On September 30, 2016, Hungarian police stopped a truck on the M5 highway and discovered it was carrying over 1,000 artifacts, including gold coins.
The 51-year-old Turkish driver, who carried no documentation for the cargo, was arrested and charged with stealing valuable cultural artifacts.
The Hungarian press has written that the artifacts are Armenian in origin.
Hetq has contacted its colleagues in Hungary to verify the claim and to find out more about the case.
We were told that experts from the Eötvös Loránd University (ELTE) and the National Museum of Hungary were brought into the investigation and have concluded that most of the seized artifacts date from the Kingdom of Urartu and are valued at $23,000-$31,000. They would fetch the higher amount if sold as a collection.
The experts also concluded that the artifacts had been plundered at an illegal excavation site given the unrestored state they were found in.
Some of the artifacts were found to be “almost perfect” fakes.
After examining photos of the artifacts, Dr. Pavel Avetisyan, who directs the Archeology and Ethnography Institute at Armenia’s National Academy of Sciences, said the artifacts are from the fringes of the Armenian Highlands, in particular, from the current border between Turkey and Iraq.
The photos below show some of the artifacts labeled Urartian by Avetisyan.
The driver of the truck will be handed over to Turkish authorities. Hungarian police argue that there’s a better chance for the case to be cracked in Turkey.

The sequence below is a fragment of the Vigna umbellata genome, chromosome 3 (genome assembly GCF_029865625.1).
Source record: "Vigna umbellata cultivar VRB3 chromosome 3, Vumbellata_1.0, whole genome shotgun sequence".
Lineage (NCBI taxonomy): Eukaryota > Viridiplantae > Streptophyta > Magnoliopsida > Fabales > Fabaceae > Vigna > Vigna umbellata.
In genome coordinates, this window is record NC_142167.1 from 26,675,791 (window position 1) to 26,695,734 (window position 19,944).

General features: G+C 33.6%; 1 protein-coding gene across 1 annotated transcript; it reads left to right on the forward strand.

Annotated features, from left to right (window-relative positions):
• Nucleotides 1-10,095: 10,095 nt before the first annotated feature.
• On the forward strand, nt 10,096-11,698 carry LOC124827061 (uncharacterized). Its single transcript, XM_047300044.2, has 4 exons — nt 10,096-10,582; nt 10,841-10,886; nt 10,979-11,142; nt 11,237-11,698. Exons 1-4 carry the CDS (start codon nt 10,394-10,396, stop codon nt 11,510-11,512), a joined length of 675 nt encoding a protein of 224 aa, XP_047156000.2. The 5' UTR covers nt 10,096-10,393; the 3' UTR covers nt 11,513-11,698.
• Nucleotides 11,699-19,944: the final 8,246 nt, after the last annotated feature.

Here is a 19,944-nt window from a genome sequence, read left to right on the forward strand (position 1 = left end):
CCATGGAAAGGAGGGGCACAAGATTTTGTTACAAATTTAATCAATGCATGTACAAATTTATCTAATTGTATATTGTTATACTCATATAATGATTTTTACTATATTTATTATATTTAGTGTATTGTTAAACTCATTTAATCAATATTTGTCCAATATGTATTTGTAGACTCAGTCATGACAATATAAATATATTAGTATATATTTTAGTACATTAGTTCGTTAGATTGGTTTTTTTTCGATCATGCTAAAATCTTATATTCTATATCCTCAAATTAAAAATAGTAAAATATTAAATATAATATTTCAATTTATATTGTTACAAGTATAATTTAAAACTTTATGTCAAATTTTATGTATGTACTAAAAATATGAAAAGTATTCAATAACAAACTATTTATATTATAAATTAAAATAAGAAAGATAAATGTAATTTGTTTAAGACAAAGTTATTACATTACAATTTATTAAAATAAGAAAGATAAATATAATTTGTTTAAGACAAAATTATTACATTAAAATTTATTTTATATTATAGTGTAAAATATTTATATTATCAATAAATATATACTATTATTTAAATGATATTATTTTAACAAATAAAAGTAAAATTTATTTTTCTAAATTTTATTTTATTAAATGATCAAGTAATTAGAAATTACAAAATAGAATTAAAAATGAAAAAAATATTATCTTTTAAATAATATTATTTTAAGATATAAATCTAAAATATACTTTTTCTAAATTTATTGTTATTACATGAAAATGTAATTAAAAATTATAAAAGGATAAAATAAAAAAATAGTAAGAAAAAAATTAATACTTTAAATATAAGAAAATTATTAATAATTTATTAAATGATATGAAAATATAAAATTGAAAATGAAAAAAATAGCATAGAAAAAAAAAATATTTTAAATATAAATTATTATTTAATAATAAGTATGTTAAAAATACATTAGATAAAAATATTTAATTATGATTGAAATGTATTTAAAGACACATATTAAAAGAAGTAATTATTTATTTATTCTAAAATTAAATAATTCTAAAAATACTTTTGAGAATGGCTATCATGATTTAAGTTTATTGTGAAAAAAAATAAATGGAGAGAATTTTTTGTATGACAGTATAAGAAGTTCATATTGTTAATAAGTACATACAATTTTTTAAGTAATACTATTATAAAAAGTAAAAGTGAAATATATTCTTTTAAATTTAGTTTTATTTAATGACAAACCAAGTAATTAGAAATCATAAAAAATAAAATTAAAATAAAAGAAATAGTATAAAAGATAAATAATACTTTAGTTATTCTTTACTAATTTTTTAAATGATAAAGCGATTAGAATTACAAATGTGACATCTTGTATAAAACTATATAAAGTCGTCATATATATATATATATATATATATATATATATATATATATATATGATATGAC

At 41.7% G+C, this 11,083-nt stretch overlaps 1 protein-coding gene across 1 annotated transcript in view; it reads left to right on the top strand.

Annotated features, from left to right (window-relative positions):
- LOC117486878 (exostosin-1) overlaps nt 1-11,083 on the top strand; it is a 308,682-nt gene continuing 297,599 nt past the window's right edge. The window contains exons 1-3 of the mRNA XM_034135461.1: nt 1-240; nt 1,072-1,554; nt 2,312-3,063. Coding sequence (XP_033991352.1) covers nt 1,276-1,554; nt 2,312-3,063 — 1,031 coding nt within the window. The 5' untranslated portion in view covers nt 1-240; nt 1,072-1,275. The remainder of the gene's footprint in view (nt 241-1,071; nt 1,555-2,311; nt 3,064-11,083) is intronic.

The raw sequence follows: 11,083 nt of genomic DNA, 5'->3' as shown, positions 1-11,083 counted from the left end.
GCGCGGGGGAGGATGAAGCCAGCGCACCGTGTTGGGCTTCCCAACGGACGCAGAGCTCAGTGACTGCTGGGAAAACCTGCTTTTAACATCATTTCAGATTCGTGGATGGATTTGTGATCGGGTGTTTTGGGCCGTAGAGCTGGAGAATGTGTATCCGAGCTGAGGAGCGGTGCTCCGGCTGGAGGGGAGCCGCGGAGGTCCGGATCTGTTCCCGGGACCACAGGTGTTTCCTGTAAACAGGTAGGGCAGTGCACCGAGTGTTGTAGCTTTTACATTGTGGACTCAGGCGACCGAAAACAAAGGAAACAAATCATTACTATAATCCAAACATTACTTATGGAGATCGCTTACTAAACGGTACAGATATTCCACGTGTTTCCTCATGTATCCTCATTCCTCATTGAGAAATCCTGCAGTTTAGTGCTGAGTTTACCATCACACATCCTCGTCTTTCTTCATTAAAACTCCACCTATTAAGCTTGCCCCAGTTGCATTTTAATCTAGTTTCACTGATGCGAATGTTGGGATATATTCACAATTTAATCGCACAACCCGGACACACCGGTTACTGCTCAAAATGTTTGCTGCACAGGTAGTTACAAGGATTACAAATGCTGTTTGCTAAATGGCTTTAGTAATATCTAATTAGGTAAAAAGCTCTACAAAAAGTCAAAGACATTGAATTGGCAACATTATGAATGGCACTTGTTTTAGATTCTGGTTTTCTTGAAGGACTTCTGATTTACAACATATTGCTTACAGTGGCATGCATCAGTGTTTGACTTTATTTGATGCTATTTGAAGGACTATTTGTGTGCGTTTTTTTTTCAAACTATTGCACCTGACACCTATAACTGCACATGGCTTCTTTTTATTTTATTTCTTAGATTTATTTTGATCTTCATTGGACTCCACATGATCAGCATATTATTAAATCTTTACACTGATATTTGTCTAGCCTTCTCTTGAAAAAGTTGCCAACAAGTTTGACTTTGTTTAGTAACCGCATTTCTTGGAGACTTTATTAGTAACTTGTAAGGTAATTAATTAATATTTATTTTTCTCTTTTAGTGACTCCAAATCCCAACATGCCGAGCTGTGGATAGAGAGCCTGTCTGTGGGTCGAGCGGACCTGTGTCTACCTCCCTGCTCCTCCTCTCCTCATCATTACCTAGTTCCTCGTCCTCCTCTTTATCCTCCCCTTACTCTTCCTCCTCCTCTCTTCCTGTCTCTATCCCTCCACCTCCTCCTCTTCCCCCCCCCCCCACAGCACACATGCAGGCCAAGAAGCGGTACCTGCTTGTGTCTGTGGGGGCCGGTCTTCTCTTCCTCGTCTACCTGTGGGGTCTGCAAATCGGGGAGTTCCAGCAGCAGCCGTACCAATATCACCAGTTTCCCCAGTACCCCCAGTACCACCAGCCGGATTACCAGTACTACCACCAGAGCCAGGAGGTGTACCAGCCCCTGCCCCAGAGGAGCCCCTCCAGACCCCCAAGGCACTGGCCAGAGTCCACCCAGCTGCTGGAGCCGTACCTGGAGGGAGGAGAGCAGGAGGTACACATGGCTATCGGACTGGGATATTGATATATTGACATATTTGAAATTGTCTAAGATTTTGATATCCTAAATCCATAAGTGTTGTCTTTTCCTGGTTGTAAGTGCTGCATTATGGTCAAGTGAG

In a conversation with the Hungarian COP magazine, a Hungarian police employee said the truck had picked up the artifacts in Istanbul, but that the driver wasn’t involved. The driver had been instructed to drive to Poland and then on to Latvia.
The publication also states that the copper artifacts date to the Urartian period and that they were most likely taken from the grave of a high-ranking soldier. These include fragments of a chariot, helmet, and copper teapot. Globally, archeologists have only discovered four such pots. Similar soil samples found on the artifacts have led experts to believe they hail from the same location.
All the artifacts are being kept at the Art Museum of Hungary.
Speculation in the Hungarian social media as to whether the artifacts should be returned to Turkey or Armenia seems a forgone conclusion
International practice in such matters obligates Hungary to return the items to Turkey, their assumed place of origin, if Ankara files a demand for their return.
Anita Komuves from Atlatszo.hu, a Hungarian investigative non-profit, contirbuted to the preparation of the story.
Photos: Hungary’s police department